An analysis of nicomachean ethics by

But at the same time his view is not too distant from a common idea. Aristotle's methodology in ethics therefore pays more attention than does Plato's to the connections that normally obtain between virtue and other goods.

This is because doing good things will make good people happy and rational thought is the highest good.

Nicomachean Ethics - Book I Summary & Analysis

It is not easy to understand the point Aristotle is making here. But Aristotle is not looking for a defense of this sort, because he conceives of friendship as lying primarily in activity rather than receptivity. That virtues of character can be described as means[ edit ] Aristotle says that whereas virtue of thinking needs teaching, experience and time, virtue of character moral virtue comes about as a consequence of following the right habits.

Determining what is kalon is difficult b28—33, a24—30and the normal human aversion to embracing difficulties helps account for the scarcity of virtue b10— While it is realm of ethics not usually explored in modern times, our ancient greek philosopher took it very seriously.

In both the akratic and the enkratic, it competes with reason for control over action; even when reason wins, it faces the difficult task of having to struggle with an internal rival. For to the latter flight is disgraceful and death is preferable to safety on those terms; while the former from the very beginning faced the danger on the assumption that they were stronger, and when they know the facts they fly, fearing death more than disgrace; but the brave man is not that sort of person.

Aristotle's Ethics: Summary

Choice is also not wishing for things one does not believe can be achieved, such as immortality, but rather always concerning realistic aims. Nor is it easy to see how his discussion of these five intellectual virtues can bring greater precision to the doctrine of the mean.

A Some agents, having reached a decision about what to do on a particular occasion, experience some counter-pressure brought on by an appetite for pleasure, or anger, or some other emotion; and this countervailing influence is not completely under the control of reason.

Nicomachean Ethics Summary

Plato holds that either the spirited part which houses anger, as well as other emotions or the appetitive part which houses the desire for physical pleasures can disrupt the dictates of reason and result in action contrary to reason. The argument is unconvincing because it does not explain why the perception of virtuous activity in fellow citizens would not be an adequate substitute for the perception of virtue in one's friends.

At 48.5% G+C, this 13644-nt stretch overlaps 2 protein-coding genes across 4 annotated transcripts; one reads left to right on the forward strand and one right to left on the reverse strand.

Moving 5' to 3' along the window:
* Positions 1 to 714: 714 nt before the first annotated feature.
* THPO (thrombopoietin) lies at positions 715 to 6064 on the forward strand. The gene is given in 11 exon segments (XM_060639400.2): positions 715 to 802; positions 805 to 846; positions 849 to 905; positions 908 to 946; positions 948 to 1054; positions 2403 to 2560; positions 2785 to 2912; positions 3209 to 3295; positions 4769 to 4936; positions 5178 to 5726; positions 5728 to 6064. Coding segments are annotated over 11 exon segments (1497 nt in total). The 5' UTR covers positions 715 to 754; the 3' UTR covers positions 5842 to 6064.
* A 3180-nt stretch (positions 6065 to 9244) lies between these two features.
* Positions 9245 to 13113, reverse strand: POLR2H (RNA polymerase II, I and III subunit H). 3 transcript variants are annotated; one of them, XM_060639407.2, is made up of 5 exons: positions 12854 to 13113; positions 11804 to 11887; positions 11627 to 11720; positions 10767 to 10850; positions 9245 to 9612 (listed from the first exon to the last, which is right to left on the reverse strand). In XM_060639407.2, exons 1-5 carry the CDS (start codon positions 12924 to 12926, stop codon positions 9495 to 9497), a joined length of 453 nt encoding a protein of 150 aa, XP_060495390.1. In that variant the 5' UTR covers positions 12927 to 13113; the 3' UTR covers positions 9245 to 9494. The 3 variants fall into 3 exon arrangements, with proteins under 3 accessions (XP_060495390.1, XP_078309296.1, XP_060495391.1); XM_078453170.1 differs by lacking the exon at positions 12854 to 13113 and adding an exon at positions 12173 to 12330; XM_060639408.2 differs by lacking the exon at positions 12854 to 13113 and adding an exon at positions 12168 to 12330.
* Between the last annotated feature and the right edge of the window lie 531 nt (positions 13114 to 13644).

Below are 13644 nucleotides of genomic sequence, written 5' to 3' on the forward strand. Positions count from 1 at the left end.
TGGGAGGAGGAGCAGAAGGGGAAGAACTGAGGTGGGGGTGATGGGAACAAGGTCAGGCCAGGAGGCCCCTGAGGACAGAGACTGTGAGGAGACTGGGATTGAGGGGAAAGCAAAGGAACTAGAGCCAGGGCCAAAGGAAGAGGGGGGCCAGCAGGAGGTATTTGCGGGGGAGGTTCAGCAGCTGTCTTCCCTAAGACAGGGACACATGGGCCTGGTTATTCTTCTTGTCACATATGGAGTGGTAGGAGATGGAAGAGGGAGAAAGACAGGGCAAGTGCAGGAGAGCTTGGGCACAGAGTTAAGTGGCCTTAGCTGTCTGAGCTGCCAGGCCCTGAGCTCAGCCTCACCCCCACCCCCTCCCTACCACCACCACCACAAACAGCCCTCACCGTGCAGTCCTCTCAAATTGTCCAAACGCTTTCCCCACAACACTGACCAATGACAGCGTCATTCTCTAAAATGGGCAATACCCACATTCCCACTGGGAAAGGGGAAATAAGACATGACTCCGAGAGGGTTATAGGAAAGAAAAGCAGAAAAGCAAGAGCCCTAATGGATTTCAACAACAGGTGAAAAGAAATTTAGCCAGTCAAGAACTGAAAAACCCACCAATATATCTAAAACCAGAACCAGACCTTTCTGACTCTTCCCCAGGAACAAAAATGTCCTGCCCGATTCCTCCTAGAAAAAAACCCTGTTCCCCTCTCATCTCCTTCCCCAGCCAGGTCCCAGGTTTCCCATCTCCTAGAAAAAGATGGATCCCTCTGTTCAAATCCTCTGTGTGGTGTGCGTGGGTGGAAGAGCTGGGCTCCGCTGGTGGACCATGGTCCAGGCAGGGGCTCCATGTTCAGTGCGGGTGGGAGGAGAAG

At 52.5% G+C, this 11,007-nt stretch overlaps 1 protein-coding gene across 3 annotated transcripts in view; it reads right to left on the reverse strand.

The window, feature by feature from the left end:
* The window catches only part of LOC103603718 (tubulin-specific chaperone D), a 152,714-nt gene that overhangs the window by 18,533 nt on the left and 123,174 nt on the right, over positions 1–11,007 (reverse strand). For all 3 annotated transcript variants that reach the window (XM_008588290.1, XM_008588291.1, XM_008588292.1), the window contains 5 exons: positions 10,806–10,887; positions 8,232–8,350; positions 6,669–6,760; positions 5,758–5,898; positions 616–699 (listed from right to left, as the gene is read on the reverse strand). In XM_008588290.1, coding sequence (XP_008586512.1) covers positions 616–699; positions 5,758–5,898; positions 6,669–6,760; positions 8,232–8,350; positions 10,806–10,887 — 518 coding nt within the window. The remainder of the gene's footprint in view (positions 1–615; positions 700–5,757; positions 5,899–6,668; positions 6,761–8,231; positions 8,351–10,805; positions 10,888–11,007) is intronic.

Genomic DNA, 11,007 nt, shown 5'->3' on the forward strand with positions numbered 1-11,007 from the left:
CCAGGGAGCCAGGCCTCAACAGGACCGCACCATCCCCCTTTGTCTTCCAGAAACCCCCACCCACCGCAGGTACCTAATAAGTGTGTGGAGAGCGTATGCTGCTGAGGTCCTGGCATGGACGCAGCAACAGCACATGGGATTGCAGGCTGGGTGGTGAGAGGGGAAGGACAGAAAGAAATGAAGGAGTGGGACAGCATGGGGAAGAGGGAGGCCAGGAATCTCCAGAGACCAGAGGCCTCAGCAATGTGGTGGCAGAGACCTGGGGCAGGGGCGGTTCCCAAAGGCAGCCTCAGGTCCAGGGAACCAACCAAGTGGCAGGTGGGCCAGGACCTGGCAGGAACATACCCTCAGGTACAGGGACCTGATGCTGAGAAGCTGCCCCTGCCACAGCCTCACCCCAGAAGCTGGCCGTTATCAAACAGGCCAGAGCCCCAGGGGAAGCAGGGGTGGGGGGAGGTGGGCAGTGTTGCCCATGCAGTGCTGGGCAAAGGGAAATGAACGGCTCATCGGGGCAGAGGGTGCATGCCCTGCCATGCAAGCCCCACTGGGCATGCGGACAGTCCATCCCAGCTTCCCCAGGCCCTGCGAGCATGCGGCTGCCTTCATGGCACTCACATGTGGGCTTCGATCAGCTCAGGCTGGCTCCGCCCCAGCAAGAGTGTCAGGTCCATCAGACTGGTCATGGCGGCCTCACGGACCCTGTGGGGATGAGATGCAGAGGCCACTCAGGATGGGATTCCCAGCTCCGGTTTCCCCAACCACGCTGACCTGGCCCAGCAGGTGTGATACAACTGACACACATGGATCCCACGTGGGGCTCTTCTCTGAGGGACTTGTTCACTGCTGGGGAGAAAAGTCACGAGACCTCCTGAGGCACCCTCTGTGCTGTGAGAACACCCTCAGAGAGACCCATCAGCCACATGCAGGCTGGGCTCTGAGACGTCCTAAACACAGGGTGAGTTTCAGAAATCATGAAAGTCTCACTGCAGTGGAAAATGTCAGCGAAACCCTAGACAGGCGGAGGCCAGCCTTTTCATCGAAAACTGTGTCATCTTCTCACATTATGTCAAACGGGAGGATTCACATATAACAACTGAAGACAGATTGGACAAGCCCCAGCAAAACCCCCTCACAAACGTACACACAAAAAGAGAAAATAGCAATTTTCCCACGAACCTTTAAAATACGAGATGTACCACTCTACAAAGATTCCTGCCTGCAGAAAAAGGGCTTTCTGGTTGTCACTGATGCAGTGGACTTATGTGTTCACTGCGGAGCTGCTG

First, when a sick person experiences some degree of pleasure as he is being restored to health, the pleasure he is feeling is caused by the fact that he is no longer completely ill. Although we must be fortunate enough to have parents and fellow citizens who help us become virtuous, we ourselves share much of the responsibility for acquiring and exercising the virtues.

His intention in Book I of the Ethics is to indicate in a general way why the virtues are important; why particular virtues—courage, justice, and the like—are components of happiness is something we should be able to better understand only at a later point.

And one may see even other people, when they are hungry, delighting in the smell of food; but to delight in this kind of thing is the mark of the self-indulgent man; for these are objects of appetite to him.

This point is developed more fully in Ethics X. That happiness is stable means that it is not connected to transient feelings and that it is probably impossible to determine whether someone has achieved happiness while he or she is living.

But to die to escape from poverty or love or anything painful is not the mark of a brave man, but rather of a coward; for it is softness to fly from what is troublesome, and such a man endures death not because it is noble but to fly from evil.